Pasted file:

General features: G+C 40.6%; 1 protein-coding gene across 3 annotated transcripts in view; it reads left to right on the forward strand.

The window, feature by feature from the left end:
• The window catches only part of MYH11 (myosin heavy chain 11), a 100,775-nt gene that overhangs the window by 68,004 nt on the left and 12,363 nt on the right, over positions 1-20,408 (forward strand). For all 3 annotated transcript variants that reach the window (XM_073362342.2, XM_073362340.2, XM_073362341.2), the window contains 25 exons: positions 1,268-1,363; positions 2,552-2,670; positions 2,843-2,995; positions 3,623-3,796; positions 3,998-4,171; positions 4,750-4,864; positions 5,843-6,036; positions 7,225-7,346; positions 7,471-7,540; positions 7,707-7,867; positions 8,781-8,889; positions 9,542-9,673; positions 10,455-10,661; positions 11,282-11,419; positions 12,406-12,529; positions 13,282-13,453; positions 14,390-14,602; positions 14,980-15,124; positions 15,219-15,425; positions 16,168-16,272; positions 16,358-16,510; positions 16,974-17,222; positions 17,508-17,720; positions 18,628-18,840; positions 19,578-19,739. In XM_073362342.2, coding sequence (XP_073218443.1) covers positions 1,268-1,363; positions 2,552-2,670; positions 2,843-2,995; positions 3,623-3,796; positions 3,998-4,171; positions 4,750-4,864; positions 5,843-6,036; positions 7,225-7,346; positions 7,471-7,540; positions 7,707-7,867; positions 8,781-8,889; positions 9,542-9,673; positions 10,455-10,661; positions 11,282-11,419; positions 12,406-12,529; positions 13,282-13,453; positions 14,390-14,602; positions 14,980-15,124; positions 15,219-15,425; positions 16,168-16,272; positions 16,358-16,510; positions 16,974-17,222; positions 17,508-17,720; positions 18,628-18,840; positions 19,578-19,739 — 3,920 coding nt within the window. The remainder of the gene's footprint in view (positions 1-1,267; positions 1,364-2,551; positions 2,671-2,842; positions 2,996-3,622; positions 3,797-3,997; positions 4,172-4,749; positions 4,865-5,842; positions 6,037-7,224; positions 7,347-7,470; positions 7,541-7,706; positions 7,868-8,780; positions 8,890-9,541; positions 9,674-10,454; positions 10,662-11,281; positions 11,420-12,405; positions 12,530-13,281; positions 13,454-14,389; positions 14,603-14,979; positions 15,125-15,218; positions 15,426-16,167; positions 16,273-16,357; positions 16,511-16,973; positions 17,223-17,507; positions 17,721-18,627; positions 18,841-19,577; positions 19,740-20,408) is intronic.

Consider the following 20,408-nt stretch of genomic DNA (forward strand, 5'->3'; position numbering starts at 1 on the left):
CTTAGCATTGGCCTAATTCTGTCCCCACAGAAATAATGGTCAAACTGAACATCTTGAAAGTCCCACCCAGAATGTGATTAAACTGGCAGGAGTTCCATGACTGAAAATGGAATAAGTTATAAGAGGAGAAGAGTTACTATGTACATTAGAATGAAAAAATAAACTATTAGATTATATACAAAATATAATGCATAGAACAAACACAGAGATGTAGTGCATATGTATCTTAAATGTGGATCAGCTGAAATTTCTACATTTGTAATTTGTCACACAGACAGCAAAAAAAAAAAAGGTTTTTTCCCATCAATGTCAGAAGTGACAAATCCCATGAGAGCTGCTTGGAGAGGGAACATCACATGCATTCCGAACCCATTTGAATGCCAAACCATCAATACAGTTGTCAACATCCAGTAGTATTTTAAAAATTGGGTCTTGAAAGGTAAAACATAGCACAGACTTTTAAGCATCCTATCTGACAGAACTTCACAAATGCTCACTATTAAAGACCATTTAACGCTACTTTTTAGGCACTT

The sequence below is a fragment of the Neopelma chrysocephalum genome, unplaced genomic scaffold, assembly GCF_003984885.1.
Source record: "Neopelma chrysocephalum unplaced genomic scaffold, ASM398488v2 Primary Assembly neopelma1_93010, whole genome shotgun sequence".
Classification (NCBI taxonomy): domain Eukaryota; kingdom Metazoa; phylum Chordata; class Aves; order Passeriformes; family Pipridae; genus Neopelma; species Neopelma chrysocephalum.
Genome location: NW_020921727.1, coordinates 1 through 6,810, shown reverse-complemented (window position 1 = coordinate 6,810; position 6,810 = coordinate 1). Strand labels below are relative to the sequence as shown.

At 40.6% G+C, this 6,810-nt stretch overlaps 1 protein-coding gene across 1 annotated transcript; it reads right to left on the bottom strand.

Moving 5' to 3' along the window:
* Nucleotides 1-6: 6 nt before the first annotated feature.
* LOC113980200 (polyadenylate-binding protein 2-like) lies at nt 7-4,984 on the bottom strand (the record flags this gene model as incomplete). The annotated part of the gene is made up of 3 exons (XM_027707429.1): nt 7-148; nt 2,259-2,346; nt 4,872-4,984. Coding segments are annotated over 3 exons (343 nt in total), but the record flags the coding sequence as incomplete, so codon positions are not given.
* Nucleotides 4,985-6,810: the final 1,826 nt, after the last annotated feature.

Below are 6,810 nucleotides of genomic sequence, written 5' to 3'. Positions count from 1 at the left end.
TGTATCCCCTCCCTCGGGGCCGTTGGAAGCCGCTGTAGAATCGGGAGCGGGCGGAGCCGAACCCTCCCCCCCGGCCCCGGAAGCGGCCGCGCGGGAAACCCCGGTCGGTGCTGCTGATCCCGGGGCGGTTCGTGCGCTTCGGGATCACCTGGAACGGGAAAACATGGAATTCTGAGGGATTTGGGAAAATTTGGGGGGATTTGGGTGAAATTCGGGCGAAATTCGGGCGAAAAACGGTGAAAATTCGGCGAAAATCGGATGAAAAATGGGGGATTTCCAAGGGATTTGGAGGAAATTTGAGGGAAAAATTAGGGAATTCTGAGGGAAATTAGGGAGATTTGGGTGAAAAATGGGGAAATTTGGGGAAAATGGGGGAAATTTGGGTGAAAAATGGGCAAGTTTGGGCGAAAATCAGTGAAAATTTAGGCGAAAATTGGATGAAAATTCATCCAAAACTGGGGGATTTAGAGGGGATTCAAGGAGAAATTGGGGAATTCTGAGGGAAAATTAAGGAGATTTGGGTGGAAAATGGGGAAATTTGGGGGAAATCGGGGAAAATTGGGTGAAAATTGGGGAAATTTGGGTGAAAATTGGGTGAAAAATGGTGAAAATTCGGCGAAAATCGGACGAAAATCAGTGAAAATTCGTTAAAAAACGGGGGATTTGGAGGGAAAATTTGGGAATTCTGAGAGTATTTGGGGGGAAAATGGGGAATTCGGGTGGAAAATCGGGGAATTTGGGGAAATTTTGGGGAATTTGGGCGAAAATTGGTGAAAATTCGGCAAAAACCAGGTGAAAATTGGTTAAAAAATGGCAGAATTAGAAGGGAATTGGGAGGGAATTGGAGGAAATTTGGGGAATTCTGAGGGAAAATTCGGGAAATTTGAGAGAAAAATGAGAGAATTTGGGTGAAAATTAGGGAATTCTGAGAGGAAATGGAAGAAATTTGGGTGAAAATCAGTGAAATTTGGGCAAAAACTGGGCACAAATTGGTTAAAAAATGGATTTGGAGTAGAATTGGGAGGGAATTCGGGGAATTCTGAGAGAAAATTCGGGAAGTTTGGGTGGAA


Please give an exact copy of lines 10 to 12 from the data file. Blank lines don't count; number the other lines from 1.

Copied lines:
At 40.6% G+C, this 6,810-nt stretch overlaps 1 protein-coding gene across 1 annotated transcript; it reads right to left on the bottom strand.

Moving 5' to 3' along the window:
* Nucleotides 1-6: 6 nt before the first annotated feature.